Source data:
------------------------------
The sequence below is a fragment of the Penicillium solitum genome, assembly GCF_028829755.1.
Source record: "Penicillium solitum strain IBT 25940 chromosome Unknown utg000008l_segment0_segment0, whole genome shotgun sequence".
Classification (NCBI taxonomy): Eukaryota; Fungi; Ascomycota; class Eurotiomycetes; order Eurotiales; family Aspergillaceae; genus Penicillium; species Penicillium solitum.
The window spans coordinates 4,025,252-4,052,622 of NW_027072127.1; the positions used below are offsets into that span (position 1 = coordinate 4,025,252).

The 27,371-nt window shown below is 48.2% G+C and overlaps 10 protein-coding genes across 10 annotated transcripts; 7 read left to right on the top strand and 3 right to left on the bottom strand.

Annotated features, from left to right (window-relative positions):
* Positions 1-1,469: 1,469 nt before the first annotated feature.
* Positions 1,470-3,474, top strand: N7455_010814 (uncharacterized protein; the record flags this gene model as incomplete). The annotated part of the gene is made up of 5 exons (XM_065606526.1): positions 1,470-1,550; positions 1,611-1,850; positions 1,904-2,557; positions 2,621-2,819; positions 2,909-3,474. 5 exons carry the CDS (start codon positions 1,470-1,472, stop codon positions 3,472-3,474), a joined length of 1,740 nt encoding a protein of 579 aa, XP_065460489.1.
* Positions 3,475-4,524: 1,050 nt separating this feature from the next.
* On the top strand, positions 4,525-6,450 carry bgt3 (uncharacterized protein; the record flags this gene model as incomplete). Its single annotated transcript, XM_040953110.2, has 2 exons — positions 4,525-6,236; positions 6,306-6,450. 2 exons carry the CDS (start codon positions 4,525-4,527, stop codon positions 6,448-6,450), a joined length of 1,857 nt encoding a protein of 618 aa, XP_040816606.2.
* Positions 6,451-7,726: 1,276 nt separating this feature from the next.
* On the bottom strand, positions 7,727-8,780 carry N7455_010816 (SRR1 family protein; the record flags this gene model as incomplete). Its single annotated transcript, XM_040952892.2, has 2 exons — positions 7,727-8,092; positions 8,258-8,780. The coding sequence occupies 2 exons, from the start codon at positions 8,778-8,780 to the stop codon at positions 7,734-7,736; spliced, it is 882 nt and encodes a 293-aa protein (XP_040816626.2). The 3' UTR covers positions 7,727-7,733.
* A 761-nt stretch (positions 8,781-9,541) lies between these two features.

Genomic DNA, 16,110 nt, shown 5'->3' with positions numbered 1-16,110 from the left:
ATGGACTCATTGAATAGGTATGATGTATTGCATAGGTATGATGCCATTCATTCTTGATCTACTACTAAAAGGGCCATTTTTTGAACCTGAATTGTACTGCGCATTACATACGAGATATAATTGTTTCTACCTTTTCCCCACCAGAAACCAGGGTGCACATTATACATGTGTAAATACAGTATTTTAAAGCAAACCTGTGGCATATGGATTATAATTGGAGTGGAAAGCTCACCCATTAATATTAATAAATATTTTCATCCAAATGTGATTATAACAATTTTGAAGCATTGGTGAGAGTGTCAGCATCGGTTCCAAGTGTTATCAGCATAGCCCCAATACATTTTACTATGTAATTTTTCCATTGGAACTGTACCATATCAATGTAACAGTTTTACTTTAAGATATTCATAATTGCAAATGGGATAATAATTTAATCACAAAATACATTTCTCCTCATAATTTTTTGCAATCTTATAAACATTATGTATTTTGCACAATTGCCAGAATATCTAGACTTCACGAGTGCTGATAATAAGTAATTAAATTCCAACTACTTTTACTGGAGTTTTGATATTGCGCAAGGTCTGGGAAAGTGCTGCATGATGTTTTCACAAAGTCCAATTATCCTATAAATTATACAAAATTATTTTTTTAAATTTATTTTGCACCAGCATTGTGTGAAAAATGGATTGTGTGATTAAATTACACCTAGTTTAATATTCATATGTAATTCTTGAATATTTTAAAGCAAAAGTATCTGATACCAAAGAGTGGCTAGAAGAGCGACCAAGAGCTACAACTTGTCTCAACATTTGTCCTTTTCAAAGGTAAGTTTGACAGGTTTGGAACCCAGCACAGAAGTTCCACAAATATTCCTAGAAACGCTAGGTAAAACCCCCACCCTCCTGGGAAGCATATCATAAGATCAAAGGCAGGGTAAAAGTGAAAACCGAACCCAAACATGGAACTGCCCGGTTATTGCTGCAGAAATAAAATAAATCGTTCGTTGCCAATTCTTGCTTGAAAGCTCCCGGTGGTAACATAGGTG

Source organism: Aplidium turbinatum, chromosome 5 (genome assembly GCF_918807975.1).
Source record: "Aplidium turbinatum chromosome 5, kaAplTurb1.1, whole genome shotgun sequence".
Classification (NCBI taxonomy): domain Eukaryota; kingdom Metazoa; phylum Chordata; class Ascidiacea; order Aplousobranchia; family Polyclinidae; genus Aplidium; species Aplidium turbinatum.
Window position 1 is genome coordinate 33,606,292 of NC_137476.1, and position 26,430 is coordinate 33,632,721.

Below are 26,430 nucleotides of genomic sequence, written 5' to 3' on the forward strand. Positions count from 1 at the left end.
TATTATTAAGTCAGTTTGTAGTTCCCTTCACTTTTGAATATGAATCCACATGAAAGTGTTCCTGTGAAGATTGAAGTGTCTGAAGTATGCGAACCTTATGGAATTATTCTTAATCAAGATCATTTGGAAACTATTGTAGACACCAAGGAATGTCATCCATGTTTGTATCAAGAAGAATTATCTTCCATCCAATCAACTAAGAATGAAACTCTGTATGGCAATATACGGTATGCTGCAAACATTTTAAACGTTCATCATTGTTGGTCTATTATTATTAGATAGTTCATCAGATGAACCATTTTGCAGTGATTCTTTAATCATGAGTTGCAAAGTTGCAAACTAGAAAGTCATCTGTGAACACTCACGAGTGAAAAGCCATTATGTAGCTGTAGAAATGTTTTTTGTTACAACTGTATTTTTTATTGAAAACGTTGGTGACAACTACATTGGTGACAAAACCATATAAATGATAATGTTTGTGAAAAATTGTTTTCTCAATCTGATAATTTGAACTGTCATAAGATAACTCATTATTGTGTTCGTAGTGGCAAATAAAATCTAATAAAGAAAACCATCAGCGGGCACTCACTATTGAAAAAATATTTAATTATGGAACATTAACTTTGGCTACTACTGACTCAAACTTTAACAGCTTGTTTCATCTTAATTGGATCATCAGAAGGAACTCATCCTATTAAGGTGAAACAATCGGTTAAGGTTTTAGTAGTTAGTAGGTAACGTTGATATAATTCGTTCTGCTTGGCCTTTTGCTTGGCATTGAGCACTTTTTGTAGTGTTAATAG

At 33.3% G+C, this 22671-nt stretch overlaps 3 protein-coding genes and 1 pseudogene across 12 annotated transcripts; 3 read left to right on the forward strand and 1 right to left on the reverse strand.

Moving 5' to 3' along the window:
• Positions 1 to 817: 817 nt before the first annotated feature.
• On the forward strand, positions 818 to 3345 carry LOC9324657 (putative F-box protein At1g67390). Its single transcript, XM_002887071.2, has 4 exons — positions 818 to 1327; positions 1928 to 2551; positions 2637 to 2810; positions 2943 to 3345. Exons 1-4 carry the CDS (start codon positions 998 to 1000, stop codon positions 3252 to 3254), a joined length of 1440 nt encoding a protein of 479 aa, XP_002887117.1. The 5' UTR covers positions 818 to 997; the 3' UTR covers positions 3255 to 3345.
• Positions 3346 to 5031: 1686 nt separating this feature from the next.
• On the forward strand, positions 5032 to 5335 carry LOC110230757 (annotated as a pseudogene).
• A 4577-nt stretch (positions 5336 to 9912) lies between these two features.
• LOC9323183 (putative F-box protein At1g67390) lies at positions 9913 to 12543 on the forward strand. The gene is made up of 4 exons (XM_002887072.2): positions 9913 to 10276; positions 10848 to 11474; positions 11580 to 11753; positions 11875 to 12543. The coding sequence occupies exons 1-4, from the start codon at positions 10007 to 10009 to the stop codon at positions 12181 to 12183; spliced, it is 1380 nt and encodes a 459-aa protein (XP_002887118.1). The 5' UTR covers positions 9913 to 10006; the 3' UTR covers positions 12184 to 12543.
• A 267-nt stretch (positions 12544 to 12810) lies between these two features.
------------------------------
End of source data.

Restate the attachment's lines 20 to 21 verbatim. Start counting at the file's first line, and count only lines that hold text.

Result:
Below are 26,430 nucleotides of genomic sequence, written 5' to 3' on the forward strand. Positions count from 1 at the left end.
TATTATTAAGTCAGTTTGTAGTTCCCTTCACTTTTGAATATGAATCCACATGAAAGTGTTCCTGTGAAGATTGAAGTGTCTGAAGTATGCGAACCTTATGGAATTATTCTTAATCAAGATCATTTGGAAACTATTGTAGACACCAAGGAATGTCATCCATGTTTGTATCAAGAAGAATTATCTTCCATCCAATCAACTAAGAATGAAACTCTGTATGGCAATATACGGTATGCTGCAAACATTTTAAACGTTCATCATTGTTGGTCTATTATTATTAGATAGTTCATCAGATGAACCATTTTGCAGTGATTCTTTAATCATGAGTTGCAAAGTTGCAAACTAGAAAGTCATCTGTGAACACTCACGAGTGAAAAGCCATTATGTAGCTGTAGAAATGTTTTTTGTTACAACTGTATTTTTTATTGAAAACGTTGGTGACAACTACATTGGTGACAAAACCATATAAATGATAATGTTTGTGAAAAATTGTTTTCTCAATCTGATAATTTGAACTGTCATAAGATAACTCATTATTGTGTTCGTAGTGGCAAATAAAATCTAATAAAGAAAACCATCAGCGGGCACTCACTATTGAAAAAATATTTAATTATGGAACATTAACTTTGGCTACTACTGACTCAAACTTTAACAGCTTGTTTCATCTTAATTGGATCATCAGAAGGAACTCATCCTATTAAGGTGAAACAATCGGTTAAGGTTTTAGTAGTTAGTAGGTAACGTTGATATAATTCGTTCTGCTTGGCCTTTTGCTTGGCATTGAGCACTTTTTGTAGTGTTAATAG